The current brouhaha on whether President Trump shall or shall not nominate someone to fill the Supreme Court seat left vacant by the passing of Ruth Bader Ginsberg, is at its heart a debate over principle vs. politics.
Here’s what the Constitution says:
[The President] shall have Power, by and with the Advice and Consent of the Senate, to make Treaties, provided two thirds of the Senators present concur; and he shall nominate, and by and with the Advice and Consent of the Senate, shall appoint Ambassadors, other public Ministers and Consuls, Judges of the supreme Court, and all other Officers of the United States …
Whether a sitting president should nominate a Supreme Court Justice in an election year wasn’t such a big deal before the fall of 2013. In the fall of 2013, a Democrat, Barack Obama, was President, and there was also a Democrat majority in the Senate. But the Democrats did not have a 60-vote majority, and the Republicans held up the worst nominations by taking advantage of the weak Democrat majority and obstructing their appointments. It was a long-standing Senate rule that a 60-vote majority was required to end such obstruction.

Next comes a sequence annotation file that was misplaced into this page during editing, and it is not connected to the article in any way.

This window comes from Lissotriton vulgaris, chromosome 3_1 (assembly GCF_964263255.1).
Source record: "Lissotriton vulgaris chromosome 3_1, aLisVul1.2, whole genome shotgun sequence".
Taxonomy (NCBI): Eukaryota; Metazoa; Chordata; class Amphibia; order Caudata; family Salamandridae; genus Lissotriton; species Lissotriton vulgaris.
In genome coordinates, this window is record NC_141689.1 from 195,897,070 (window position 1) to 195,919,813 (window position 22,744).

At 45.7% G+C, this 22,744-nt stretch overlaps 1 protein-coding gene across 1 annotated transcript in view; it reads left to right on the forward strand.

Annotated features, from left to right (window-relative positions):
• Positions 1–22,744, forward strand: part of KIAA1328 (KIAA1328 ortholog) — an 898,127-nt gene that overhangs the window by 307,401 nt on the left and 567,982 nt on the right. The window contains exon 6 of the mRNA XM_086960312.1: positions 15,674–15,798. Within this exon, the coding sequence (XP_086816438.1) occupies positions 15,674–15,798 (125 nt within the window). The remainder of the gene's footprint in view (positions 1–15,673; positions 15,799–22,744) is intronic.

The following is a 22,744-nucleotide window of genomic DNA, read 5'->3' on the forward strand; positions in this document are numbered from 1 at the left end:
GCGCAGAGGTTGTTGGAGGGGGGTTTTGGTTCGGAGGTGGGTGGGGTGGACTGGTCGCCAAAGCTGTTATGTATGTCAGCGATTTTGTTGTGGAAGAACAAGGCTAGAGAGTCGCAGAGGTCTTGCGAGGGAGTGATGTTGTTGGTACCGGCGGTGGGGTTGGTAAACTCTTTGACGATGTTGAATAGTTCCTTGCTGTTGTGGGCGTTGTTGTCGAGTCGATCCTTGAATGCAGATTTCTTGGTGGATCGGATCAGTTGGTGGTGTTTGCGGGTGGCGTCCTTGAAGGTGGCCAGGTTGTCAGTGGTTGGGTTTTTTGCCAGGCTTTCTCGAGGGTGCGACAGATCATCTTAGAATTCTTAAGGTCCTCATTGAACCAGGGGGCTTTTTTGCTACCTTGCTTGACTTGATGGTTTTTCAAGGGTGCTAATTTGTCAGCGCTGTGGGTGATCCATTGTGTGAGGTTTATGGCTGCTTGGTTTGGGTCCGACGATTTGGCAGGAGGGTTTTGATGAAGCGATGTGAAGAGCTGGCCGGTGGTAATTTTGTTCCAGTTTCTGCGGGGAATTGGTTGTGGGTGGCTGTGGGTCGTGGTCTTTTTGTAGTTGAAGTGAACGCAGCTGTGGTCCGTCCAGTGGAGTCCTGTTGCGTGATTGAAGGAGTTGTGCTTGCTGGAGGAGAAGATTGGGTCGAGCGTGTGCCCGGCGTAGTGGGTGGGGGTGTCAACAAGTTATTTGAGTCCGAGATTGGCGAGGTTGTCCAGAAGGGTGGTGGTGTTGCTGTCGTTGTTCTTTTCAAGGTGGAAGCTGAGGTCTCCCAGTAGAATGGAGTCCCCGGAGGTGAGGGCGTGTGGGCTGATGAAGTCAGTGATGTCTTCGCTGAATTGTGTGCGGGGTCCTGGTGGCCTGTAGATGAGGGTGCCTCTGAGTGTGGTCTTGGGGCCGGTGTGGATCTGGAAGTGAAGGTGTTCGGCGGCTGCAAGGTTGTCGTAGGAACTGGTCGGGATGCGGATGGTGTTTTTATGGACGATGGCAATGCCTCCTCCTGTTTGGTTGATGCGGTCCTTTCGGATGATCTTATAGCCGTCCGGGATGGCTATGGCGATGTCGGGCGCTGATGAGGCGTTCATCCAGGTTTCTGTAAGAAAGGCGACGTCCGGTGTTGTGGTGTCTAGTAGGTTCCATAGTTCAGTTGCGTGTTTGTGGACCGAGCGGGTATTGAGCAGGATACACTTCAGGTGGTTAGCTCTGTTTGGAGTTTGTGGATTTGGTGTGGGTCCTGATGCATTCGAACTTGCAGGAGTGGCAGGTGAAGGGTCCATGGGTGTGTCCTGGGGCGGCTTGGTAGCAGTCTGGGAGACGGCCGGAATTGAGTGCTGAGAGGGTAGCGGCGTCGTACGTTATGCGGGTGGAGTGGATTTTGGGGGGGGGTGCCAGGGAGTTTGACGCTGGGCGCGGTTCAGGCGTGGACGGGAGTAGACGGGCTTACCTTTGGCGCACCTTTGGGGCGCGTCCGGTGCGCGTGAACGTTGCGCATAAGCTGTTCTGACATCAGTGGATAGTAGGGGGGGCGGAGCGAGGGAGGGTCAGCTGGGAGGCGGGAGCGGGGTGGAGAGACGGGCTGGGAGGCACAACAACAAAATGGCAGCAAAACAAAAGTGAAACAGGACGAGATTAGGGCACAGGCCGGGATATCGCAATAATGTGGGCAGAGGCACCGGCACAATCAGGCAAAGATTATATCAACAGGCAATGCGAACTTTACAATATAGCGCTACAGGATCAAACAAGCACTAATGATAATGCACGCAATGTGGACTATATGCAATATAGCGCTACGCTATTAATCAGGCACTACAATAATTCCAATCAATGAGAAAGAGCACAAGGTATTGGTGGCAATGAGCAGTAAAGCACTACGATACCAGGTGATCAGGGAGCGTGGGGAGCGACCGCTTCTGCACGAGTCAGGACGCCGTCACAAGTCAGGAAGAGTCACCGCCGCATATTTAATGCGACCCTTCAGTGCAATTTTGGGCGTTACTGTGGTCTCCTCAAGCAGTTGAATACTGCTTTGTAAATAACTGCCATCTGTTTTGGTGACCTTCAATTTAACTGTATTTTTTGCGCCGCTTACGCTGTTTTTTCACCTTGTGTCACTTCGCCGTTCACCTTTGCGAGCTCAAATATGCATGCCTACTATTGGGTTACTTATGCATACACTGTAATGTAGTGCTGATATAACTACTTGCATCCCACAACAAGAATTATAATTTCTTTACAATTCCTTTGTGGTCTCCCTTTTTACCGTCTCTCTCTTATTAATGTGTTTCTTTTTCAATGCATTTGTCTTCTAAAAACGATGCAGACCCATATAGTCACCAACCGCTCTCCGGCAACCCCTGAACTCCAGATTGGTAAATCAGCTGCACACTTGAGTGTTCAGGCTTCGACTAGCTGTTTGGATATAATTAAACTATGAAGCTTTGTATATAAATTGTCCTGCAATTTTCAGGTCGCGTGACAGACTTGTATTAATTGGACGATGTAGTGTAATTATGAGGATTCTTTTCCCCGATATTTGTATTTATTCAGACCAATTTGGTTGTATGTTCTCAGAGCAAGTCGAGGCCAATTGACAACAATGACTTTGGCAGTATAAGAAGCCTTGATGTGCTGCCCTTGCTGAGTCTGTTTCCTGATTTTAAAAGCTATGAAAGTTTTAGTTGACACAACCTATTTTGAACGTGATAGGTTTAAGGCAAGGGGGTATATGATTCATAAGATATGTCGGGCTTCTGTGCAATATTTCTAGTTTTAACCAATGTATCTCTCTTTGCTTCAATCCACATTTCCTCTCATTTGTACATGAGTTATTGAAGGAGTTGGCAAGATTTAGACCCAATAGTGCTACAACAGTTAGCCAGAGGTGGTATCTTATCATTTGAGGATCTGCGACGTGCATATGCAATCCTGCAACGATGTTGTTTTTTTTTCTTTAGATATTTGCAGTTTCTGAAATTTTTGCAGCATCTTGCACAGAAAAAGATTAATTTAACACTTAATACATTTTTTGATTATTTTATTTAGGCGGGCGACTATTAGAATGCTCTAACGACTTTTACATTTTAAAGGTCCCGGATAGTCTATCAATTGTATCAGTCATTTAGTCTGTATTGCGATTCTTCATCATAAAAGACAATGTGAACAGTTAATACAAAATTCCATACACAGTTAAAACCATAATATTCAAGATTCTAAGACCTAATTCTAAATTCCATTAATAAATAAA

In the fall of 2013, the Senate rules were changed by a simple Democrat majority, to amend the Senate rule on a 60-vote majority. Neither party had taken this step before, because they were used to operating on established principle rather than political expendiency.
It was principled to set the bar at a 60-vote majority, often requiring a consensus of both parties to make a rule change, thus more likely ensuring that the change, whatever it might be, would benefit the nation, and not a single party.
But in 2013, the Democrat majority amended the 60-vote rule based on political expediency. It was called the nuclear option, and it allowed a simple Democrat majority to end Republican objection to extreme nominees. The Democrat-controlled Senate could pass the Democrat President’s agenda without input from Republicans, thank you. As the President famously said, “Elections have consequences.”